cosponsored that bill. And as further testimony to your powers 
of persuasion, it was passed unanimously by both the House and 
the Senate and signed into law by the President late last year. 
So just see what we can do when we all work together.
    You are the very best advocates, and I am so pleased to 
have all of the children joining us today.
    Senator Lieberman.


    Senator Lieberman. Thank you very much, Madam Chairman. 
Thanks for your leadership, which has really been life-
enhancing and life-saving in this area.
    Good morning, kids. How are you? It is not exactly summer 
camp here, is it? [Laughter.]
    It is great to have you here. I thought when I walked in, 
if you would allow me to paraphrase Paul Revere, the red shirts 
are here and the gray shirts are here. [Laughter.]
    But it is not the British that are coming, but this disease 
that has come and attacked us. You are here to make sure that 
we attack back and stop its movement forward. Plus, you are the 
best looking group of lobbyists that I have seen around 
Washington in a long time. [Laughter.]
    Just by being here and telling your story, you are going to 
have an effect. I particularly thank all the witnesses for 
being here. I am proud that on the second panel, one of the 
witnesses is Ethan Falla of New Britain, Connecticut, 13. He is 
a member of his school Honor Society and is very active in 
sports. Senator Collins and I occasionally trade ethnic 
references, so I would like her to know that Ethan is an 
accomplished Irish dancer.
    Chairman Collins. Great.
    Senator Lieberman. He thinks it would be cool, however, to 
be a mounted police officer, and I am sure he will do that and 
much more.
    I just want to say a few words to add on to what Senator 
Collins said. The fact is that we live at an extraordinary time 
in human history. As a doctor said to me a while ago, we have 
learned more about the human body in the last 25 years than in 
all of history before that. It is amazing. And that knowledge 
that we have is already allowing us to treat--and if we work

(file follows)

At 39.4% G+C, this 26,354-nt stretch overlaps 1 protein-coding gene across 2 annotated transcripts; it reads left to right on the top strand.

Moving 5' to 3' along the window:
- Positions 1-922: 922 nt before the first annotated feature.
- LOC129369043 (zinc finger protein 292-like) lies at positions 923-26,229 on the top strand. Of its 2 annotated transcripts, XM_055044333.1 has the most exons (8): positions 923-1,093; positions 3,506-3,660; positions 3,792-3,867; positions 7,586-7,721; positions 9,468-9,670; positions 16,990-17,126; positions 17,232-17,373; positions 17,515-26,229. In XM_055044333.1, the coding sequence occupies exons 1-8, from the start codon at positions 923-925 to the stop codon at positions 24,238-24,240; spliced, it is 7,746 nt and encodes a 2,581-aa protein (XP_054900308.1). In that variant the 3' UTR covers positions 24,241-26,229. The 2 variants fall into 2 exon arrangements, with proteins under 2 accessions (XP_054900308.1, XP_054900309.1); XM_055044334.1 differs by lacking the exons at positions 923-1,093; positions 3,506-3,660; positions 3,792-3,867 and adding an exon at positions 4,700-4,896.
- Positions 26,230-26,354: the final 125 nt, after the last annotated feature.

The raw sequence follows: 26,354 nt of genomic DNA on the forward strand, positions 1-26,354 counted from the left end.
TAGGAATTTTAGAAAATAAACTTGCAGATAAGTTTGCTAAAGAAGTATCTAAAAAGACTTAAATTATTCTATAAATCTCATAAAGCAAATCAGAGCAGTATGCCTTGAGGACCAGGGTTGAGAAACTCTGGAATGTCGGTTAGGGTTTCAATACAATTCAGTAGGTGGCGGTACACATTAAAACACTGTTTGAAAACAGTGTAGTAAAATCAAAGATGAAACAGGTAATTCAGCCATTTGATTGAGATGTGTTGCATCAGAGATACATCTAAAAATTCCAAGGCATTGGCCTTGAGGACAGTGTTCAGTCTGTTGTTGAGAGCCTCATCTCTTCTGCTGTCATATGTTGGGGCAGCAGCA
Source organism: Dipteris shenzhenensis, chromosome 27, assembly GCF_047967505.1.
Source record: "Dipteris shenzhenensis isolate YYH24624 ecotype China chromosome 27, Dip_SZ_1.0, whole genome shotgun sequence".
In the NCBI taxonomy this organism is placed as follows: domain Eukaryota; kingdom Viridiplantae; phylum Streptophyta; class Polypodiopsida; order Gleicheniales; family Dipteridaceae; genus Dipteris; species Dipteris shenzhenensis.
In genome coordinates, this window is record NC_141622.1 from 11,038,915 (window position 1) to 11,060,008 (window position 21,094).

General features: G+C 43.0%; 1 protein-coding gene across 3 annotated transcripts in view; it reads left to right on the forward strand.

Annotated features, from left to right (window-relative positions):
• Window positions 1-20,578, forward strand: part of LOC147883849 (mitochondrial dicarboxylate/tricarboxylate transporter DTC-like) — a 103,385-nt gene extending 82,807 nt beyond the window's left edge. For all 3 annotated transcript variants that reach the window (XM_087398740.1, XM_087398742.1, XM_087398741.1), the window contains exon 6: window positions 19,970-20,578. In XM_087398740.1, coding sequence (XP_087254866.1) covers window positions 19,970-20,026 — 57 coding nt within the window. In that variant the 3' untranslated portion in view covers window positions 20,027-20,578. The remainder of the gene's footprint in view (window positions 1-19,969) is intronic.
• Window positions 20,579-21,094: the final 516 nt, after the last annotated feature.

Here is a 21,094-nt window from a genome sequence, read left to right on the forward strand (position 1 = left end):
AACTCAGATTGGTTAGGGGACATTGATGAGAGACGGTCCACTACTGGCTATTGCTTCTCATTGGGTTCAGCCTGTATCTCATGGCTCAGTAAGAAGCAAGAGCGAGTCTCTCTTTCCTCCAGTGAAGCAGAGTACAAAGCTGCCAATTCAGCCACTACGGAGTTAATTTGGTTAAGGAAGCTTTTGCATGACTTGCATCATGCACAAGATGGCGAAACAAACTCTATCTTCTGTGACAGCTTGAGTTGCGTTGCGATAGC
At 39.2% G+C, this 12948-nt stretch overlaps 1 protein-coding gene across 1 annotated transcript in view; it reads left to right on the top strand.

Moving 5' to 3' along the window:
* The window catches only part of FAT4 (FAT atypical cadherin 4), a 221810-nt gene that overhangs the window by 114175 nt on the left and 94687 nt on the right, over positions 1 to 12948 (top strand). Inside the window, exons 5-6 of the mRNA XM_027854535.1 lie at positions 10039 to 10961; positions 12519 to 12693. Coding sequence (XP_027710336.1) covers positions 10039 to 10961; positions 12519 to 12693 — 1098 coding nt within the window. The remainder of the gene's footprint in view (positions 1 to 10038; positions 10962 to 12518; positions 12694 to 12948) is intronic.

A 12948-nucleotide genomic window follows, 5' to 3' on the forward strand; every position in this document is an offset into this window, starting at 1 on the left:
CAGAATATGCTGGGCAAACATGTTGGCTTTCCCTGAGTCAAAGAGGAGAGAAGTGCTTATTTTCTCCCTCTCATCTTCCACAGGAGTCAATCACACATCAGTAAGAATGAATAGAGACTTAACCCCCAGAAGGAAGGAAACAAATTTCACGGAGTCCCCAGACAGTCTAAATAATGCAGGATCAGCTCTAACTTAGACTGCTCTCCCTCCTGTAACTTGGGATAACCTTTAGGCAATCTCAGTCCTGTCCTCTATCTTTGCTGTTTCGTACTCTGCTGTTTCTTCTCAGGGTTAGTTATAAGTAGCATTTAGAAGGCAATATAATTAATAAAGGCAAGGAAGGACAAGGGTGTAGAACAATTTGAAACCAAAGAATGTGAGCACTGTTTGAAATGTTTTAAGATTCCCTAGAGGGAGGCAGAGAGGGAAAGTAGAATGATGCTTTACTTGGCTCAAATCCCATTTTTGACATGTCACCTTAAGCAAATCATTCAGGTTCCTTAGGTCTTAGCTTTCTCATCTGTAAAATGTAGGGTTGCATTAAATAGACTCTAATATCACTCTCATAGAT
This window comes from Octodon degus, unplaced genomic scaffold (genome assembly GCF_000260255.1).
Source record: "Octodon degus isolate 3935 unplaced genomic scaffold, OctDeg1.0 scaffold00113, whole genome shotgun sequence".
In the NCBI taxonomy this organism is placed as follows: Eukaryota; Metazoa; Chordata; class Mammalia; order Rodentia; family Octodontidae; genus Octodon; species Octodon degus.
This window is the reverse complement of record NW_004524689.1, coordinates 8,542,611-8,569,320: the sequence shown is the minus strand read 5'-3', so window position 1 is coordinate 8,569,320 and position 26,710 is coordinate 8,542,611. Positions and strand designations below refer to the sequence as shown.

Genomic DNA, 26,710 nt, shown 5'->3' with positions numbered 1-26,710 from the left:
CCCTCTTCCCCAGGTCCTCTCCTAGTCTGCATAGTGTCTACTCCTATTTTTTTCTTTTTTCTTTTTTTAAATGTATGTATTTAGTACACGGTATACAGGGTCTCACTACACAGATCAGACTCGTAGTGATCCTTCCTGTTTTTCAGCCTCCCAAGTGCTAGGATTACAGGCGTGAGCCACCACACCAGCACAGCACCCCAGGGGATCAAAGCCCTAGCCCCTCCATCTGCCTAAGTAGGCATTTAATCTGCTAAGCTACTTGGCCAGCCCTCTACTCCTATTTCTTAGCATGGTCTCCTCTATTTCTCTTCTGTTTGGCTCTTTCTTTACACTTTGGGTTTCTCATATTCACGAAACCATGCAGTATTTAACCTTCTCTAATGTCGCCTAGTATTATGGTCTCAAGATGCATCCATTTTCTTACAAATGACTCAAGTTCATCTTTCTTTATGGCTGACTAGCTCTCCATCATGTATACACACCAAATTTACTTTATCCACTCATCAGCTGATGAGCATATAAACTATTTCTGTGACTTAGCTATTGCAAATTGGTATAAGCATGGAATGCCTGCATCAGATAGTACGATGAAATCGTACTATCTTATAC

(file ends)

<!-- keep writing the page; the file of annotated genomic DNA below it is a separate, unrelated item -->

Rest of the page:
together will allow us to cure--diseases like diabetes and 
juvenile diabetes, that affect millions of people here in 
America and around the world. It began with DNA and the Human 
Genome Project and, of course, the extraordinary work that 
Senator Collins referred to that would hopefully go forward 
with embryonic stem cell research.
    This is a disease that affects many people, but I want all 
of you to be optimistic that you are lucky enough to be alive 
at a time when we are going to be able to treat, and I want to 
stress again, cure these diseases if we just work together and 
put enough money into the research to make it happen more 
quickly. It is within our reach.
    I have been working on a proposal, which as soon as I get 
ready I am going to share with Senator Collins, because she and 
I have had a pretty good track record in getting things done 
around here--along with my colleagues on the Committee, Senator 
Akaka, Senator Lautenberg--a proposal that I am tentatively 
calling the National Center for Cures, which would be either 
alongside of or an independent part of the NIH. And the focus 
here is to make sure that we are not only investing, more money 
in basic research, as we are thanks to Senator Collins and 
others, but that we are also investing in a term I have 
learned--``transformational research.''
    Now, what does that mean? It is the research that is done 
to take the basic research that brilliant people are working on 
and to bring it to the medicine chest, to the bedside, to 
everybody's home. So it is not just fascinating research, but 
it is actually treatments and cures. That is the kind of 
coordinated effort I think we need, and it takes money to do 
    I close with a quote from Jonas Salk, developer of the 
polio vaccine. When I was a kid growing up, and that was so 
long ago that dinosaurs roamed the earth. [Laughter.]
    Or at least it feels like that. But anyway, Salk was the 
developer of the polio vaccine, which affected so many people 
of my generation. Kids and parents lived in fear of the 
disease. Salk developed the vaccine and he said, ``Our greatest 
responsibility is to be good ancestors.'' We don't think of 
ourselves that way. Those are words to live by, words to work 
by, and words to guide us as we move toward our goal of better 
treatments and, yes, cures for diabetes. We must be good 
ancestors, those of us up here, and those of you who will 
follow us. In the words of the Juvenile Diabetes Research 
Foundation International, ``Let us be dedicated to finding a 
    Thank you, Madam Chairman.
    Chairman Collins. Thank you.
    Chairman Collins. Senator Akaka.


    Senator Akaka. Thank you very much, Madam Chairman. Thank 
you for conducting today's hearing on juvenile diabetes.
    I want to begin by using a word that is so well known in 
Hawaii, across the country, and around the world. I would like 
to hear a response from all of you young people and the 
audience, as well, and I want to begin by saying aloha.
    Audience Response. Aloha.
    Senator Akaka. Thank you so much. In Hawaiian, ``aloha'' 
means love. And when I said aloha, I was telling you I love 
you. And when you said aloha, I know you didn't know---- 
    But you are telling me that you love me, too. In this room, 
we are trying to see what we can do together.